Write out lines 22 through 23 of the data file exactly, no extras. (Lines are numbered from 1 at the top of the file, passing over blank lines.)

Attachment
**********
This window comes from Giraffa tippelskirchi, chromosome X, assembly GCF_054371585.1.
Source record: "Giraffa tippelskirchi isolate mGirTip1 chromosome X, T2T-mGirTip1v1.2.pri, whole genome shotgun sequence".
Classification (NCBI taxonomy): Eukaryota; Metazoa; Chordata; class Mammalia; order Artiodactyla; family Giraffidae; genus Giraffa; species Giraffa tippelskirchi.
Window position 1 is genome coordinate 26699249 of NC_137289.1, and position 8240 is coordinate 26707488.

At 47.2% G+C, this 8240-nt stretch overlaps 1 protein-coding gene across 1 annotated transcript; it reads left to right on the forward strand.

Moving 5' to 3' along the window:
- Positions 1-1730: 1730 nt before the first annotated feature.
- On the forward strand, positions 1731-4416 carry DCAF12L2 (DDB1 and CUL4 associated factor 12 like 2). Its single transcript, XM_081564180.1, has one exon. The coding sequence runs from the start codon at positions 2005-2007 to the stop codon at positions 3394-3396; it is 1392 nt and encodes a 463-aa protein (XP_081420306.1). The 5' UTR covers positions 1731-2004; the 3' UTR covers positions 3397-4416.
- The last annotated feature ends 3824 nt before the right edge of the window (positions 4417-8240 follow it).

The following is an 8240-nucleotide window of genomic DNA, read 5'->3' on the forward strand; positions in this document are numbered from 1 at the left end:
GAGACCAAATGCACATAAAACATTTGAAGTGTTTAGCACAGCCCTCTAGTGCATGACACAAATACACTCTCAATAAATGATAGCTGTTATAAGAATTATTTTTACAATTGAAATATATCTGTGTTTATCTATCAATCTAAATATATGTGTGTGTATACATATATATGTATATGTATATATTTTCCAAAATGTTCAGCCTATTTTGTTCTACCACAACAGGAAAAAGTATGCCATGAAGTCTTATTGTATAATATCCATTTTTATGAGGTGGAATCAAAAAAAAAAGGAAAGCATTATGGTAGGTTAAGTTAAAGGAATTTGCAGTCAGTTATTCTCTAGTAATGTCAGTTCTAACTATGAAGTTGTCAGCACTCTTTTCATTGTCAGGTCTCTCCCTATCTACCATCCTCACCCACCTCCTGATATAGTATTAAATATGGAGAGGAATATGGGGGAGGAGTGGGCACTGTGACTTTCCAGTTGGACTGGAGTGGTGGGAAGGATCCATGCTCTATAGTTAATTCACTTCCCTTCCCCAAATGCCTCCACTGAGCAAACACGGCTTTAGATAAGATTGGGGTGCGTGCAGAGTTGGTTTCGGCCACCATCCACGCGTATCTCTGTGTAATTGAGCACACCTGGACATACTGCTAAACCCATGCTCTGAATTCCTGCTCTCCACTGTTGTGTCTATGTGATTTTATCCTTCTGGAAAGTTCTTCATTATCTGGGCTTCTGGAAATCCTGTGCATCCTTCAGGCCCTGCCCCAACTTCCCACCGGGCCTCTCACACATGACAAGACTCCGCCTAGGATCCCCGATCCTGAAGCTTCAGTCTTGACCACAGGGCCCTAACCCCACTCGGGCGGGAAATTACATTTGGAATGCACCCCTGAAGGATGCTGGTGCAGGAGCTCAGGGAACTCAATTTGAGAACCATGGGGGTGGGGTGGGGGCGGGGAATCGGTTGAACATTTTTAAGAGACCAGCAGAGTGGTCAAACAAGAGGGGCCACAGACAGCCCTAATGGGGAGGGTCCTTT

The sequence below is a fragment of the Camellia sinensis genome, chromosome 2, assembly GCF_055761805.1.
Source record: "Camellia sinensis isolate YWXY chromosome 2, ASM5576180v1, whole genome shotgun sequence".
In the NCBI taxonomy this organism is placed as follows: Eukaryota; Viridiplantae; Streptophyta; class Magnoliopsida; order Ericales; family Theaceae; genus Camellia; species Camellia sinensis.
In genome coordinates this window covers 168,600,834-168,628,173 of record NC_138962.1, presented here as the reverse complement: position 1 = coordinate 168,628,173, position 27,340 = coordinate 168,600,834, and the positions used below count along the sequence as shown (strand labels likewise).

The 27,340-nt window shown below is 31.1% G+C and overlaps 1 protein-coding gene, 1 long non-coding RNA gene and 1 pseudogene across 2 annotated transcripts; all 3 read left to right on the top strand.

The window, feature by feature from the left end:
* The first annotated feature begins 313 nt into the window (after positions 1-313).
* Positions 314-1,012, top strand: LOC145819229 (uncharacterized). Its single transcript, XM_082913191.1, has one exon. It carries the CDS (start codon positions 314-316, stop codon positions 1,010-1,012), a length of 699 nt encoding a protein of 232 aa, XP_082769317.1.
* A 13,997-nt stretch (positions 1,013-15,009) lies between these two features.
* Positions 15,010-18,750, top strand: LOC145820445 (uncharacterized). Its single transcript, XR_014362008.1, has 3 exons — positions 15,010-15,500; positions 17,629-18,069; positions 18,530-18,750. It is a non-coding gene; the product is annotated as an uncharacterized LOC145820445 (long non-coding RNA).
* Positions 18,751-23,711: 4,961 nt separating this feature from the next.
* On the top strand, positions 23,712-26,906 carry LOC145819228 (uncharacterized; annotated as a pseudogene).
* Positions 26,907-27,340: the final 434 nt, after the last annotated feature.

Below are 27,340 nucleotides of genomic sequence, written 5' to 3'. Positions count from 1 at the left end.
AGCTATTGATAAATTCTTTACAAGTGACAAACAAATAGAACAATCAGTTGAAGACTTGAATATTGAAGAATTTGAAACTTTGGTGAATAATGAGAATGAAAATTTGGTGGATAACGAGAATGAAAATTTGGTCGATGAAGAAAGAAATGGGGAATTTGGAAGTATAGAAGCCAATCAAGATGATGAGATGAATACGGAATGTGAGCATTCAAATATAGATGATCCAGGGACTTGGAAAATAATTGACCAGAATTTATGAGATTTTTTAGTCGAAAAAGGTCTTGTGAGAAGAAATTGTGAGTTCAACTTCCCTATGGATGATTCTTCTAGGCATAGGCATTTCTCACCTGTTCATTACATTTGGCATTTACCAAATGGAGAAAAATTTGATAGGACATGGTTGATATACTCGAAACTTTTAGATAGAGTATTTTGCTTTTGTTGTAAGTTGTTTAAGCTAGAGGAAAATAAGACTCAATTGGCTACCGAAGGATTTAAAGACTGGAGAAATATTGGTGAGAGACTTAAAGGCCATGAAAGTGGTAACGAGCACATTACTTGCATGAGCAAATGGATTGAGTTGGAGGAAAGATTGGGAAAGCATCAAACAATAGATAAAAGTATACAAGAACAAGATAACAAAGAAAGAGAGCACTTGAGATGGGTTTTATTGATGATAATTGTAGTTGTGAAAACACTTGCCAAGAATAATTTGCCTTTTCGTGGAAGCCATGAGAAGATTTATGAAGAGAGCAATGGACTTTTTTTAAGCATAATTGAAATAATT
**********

* Positions 18,751-23,711: 4,961 nt separating this feature from the next.
* On the top strand, positions 23,712-26,906 carry LOC145819228 (uncharacterized; annotated as a pseudogene).